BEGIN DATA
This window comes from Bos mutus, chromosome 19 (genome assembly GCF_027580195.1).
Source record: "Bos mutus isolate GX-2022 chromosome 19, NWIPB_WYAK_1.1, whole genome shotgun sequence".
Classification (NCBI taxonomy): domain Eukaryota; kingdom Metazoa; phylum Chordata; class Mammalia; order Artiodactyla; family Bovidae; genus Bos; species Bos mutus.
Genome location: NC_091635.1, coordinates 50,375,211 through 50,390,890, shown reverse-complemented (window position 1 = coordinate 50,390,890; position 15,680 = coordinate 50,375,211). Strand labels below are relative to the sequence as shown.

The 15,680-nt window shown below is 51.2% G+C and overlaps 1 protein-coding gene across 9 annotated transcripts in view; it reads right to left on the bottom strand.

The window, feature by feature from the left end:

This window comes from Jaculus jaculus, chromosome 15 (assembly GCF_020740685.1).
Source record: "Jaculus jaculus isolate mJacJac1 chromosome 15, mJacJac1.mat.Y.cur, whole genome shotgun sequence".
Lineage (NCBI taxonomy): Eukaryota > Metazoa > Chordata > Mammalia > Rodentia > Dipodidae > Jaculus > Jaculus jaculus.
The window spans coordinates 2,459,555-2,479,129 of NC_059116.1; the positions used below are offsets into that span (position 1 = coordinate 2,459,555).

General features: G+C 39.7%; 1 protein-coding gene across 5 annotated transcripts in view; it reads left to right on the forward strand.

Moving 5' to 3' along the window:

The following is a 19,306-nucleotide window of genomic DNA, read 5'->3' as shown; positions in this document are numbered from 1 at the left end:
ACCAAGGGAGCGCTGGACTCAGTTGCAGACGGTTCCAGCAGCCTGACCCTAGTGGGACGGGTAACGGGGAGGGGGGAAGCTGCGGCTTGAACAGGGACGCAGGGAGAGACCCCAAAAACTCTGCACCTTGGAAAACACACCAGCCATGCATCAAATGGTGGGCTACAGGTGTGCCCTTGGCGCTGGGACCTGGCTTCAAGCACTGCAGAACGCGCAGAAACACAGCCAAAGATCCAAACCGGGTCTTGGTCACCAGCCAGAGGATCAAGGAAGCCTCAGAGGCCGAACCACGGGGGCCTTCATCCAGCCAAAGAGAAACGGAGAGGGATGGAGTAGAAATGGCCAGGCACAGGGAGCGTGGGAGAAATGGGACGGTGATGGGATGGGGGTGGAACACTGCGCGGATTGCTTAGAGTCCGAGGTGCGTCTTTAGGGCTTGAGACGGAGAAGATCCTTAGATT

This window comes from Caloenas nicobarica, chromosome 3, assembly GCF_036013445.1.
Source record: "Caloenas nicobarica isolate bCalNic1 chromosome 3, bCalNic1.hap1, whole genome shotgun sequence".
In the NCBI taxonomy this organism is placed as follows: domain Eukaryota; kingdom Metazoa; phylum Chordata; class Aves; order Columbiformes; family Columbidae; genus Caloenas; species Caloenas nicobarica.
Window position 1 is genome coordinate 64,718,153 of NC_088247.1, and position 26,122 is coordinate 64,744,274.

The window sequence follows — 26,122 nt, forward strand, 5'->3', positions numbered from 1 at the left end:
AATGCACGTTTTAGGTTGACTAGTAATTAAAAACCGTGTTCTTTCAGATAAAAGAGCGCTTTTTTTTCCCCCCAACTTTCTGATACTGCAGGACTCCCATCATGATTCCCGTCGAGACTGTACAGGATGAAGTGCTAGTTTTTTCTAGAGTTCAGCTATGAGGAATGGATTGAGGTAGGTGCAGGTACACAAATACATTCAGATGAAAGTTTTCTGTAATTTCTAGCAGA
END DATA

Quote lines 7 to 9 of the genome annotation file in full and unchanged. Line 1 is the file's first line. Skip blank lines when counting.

This window comes from Jaculus jaculus, chromosome 15 (assembly GCF_020740685.1).
Source record: "Jaculus jaculus isolate mJacJac1 chromosome 15, mJacJac1.mat.Y.cur, whole genome shotgun sequence".
Lineage (NCBI taxonomy): Eukaryota > Metazoa > Chordata > Mammalia > Rodentia > Dipodidae > Jaculus > Jaculus jaculus.